Throughout our nation's long history, a growing and robust manufacturing sector has helped to make America great. It's been a driving force in our economy since the Industrial Revolution.
But as our nation has moved from the Atomic Age to the Space Age to the Information Age, manufacturing has not kept up, losing nearly 6 million American jobs since the beginning of the 21st century. Aging, rusting and abandoned factories litter the U.S. landscape.
Statistics show the manufacturing sector was the hardest hit in terms of job losses during the Great Recession. While manufacturing accounts for just a tenth of our nation's jobs, manufacturing suffered a third of our nation's job losses.
We have a chance now to reverse this trend, and I applaud the hard work of Mr. Lipinski and Mr. Kinzinger in developing a bipartisan plan for improving manufacturing in the United States.
The American Manufacturing Competitiveness Act of 2012, H.R. 5865, calls for two Presidential reports to Congress, outlining a strategy for promoting growth, sustainability and competitiveness in the manufacturing sector. The reports are due in April 2014 and in 2018.
The Act establishes the American Manufacturing Competitiveness Board consisting of 15 Members, five from the public sector, including two Governors, and ten from the private sector. The five public appointments are made by the President, while the ten privatesector members are appointed by the House and Senate. The Board would be co-chaired by the Secretary of Commerce and one of the private-sector members.
The duties of the Board are to: (1) advise the President and Congress on manufacturing issues; (2) conduct a rigorous analysis of the manufacturing sector; and (3) develop a national competitiveness strategy, which would be made available for public comment and submitted to the President.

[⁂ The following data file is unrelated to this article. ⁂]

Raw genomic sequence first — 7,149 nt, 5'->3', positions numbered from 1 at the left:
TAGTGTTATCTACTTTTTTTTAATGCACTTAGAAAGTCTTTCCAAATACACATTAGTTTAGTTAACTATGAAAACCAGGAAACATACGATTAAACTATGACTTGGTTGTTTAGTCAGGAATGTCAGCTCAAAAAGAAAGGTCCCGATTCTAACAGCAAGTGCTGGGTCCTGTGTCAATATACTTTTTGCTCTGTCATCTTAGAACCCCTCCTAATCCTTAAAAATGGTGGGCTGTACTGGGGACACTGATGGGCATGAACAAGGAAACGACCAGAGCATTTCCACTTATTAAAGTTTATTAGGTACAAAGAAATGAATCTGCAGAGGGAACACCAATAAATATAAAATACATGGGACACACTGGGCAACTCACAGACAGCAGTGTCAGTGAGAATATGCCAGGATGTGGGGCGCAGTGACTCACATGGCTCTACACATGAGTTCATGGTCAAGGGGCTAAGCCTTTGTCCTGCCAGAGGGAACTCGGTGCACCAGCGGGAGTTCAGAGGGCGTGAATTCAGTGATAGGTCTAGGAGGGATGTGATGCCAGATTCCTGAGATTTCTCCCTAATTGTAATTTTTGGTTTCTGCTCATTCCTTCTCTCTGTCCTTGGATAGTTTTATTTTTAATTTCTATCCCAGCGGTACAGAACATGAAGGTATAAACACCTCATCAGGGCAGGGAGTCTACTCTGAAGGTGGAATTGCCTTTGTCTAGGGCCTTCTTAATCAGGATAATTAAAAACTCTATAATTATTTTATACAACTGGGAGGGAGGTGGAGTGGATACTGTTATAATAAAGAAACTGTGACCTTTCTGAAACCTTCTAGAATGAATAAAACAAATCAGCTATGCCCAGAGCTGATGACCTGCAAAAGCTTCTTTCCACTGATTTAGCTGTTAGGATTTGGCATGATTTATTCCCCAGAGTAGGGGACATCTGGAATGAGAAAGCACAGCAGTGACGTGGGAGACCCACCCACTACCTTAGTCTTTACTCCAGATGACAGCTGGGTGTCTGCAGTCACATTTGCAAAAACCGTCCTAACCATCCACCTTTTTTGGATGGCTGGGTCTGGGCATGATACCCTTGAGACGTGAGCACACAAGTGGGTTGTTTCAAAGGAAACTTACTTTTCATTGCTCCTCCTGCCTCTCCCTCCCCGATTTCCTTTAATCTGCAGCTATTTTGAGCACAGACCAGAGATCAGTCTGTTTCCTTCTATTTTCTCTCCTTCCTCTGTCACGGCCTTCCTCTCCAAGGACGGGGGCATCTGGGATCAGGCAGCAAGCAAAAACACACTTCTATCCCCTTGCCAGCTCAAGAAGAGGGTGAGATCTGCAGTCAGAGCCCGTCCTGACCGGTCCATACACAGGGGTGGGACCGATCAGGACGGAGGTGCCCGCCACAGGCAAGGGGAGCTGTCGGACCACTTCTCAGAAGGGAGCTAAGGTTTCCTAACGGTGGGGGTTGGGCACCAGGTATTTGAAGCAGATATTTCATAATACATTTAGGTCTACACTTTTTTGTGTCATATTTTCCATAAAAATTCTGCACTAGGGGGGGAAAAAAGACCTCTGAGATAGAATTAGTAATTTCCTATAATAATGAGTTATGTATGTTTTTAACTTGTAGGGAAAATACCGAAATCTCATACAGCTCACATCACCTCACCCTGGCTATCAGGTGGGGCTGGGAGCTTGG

The Board will then develop and publish for public comment a draft manufacturing strategy based on its analysis and any other information the Board determines is appropriate.
This strategy will include short-term and long-term goals for improving the
competitiveness of U.S. manufacturing as well as recommendations for action.
The second bill before us today, H.R. 5859, repeals an obsolete provision in the United States Code, requiring motor vehicle insurance cost reporting. I also want to commend Mr. Harper and Mr. Owens for their bipartisan work on this legislation.
Here's the problem: In 1993, NHTSA issued a final rule, requiring new car dealers to make available to buyers a booklet containing the latest information on insurance costs.
The information is updated by NHTSA annually based on data from the Highway Loss Data Institute.
The information required by this regulation is rarely sought by consumers and its value is highly questionable. Insurance premiums are based primarily on factors that are unrelated to the susceptibility of damage to a vehicle, including the driver's age, driving record, location, and miles driven.
Additionally, a recent survey of 815 members of the National Automobile Dealers Association reported 96 percent of its dealers had never been asked by a customer to see the insurance cost booklet that is at issue.
Clearly, this is yet another example of where the cost of a federal regulation outweighs its potential benefit. As a nation, we simply can't keep doing business this way.
America is at an important crossroads right now. One direction -- lined by job-killing regulatory hurdles, a punitive tax code and indecisive political leadership -- will lead ultimately to a further erosion of our manufacturing base and lost prosperity for future generations of Americans.
The other direction -- where smart policies and smart minds eventually intersect -- could lead, instead, to a resurgence in U.S. manufacturing, putting millions of Americans back to work again and breathing new life into the beleaguered Middle Class.
Both of the bills being discussed today are a step in the right direction, and as Chairman of this subcommittee, I plan to bring them up for favorable consideration in the very near future.